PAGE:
August means two steps back into history and one leap
forward with fundraising for the Milford Museum.
This first of two fundraisers scheduled for this month will
be an ice cream social in the rarely seen Mulholland Spoon Mill Building located
along the Mispillion River, 7 Marshall St., next to the dog park.
John Hanna Mulholland opened the spoon mill in 1920. A
newsletter from the Milford Historical Society dated in the fall of 1995 said
Mr. Mulholland was an immigrant born in Belfast, Ireland in 1865. He moved to
Canada when he was 15 where he joined the militia. He later would return to
Ireland, visit England, return to Canada to get married and eventually settled
An innovator at heart, Mr. Mulholland would go on to invent
a couple of processes that would last for decades to come before he moved from
Philadelphia to Milford.
“On October 15, 1915, Mulholland filed an application with
the U.S. Patent Office in Washington for a ‘paper dish or plate which permits
printing or other colored advertising matter to be used in a sanitary manner,’”
the historical society’s newsletter reads.
At the time, the advertising would bleed onto ice cream
which Mr. Mulholland knew was unsanitary. He later invented the Bentwood Spoon,
a small, wooden spoon, also used for ice cream. The process he developed was
derived from the Laurel, Delaware area when he observed Delaware canners
manufacturing sturdy, but cheap, baskets for fruit drying and canning, the
Combining the plate and spoon patents, the Mulholland family
worked to open their spoon mill in Milford where it remained in full operation
from 1920 through 1953, shortly before Mr. Mulholland died in 1958. The mill
finally closed in 1973.
“He also designed the city crest. There might have been
another business in that building after the spoon mill, but now it’s been
cleaned out. It’s like a big warehouse,” Milford Museum Executive Director
Claudia Leister said.
Hoping to show off a slice of history, she said the museum
is hosting a fundraiser fit for Mr. Mulholland’s legacy — an ice cream social.
The event will be held Sunday, Aug. 11 from 1 to 3 p.m. at
$10 per person or $25 per family of four. Those planning on enjoying ice cream
from the Mulholland Spoon Mill can pay for the event that day but should RSVP
by calling 302-424-1080 ahead of time.
“I think it gives you an appreciation for your community,
for the people that saw the potential here years ago and moved forward with it.
And I think it lets you envision what the future could be for Milford and how
you could be a part of it,” she said.
The second of two fundraising events for the museum in
August will be tailored to adults.
The Hippiefest, a first of its kind in Milford, will
celebrate the 50th anniversary of Woodstock from Causey Mansion Saturday, Aug.
24 from 4 to 8 p.m.
Unlike the Roaring 20s Party held by the museum in May, the
Hippiefest will be held further back on the grounds at Causey Mansion, allowing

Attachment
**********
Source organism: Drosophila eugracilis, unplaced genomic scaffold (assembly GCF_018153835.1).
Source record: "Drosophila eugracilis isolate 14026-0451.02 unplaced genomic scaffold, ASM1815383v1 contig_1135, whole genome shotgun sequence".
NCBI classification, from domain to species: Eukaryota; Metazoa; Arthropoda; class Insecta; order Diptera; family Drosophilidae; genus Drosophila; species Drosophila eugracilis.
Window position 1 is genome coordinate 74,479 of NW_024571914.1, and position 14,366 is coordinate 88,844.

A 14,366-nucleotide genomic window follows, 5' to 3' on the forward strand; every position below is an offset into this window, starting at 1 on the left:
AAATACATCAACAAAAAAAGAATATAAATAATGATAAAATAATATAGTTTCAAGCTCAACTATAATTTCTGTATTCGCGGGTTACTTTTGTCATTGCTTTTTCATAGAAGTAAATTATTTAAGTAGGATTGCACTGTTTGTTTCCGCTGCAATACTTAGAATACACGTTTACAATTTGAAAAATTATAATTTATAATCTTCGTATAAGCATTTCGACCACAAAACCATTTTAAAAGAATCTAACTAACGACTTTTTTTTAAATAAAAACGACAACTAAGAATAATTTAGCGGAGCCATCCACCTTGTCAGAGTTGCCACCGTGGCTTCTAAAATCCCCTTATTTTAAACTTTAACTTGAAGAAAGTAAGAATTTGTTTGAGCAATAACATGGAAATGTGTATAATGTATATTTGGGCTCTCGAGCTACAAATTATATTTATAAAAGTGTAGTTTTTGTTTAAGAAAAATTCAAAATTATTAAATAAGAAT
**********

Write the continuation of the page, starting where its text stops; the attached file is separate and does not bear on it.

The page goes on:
for more room in their grassy backyard.
Lincoln City Band and Cool 101.3 DJ Dana McDonald will take
turns replaying music from the 1960s and 1970s. Attendees are encouraged to
bring a blanket and/or beach chair, and their best “hippie” outfits to join in
Barbecue-style food, beer, wines and sodas are included in
the $25 per person price.
“We brought the price down. -lot of younger people have said
they can’t afford $55, but $25 is what they would spend going out to dinner for
one night, only we happen to also have all this stuff going on,” Ms. Leister
said. “Jan and Joey are so generous to offer the property for use. And I think
it’s so unique to have 3.5 acres in the middle of Milford.”
Funds raised from each of these events will help keep the
museum running. Ms. Leister said the museum is also considering an expansion
but will need considerable funds to make that happen.
The museum has also changed up several exhibits recently to
keep something new in front of the public.
“I had this two o’clock in the morning aha moment and
decided just because this is how things always were before me doesn’t mean this
is how it should be or has to be,” she said.
A doll exhibit which has been on display for decades now has
been removed to make room for a new exhibit. The ladybug display from the front
of the museum was placed in the room where the dolls once lived.
A new, smaller exhibit of 1920s toys now occupies a space
near the museum office.
“The toys stir memories and bring a connection to people who
come in. If you go away learning one thing, we’ve been successful,” Ms. Leister
said. “People are still coming in to see the Made in Milford exhibit. This is
the second year, and it’s a lot of research and time. I do it all myself — the
dry matting, cutting, researching. . . I do want to put our things on display.
I don’t want people to think they give us things and it sits in the basement.”
The Milford Museum will also host a Speakers Series event
presented by Mike Lambert on the Eastern Shore Baseball League Thursday, Aug.
15 at the Milford Women’s Club at 7 p.m.
For more information about the Milford Museum or to see
other upcoming events, visit www.milforddemuseum. org.
Reach staff writer Jennifer Antonik at firstname.lastname@example.org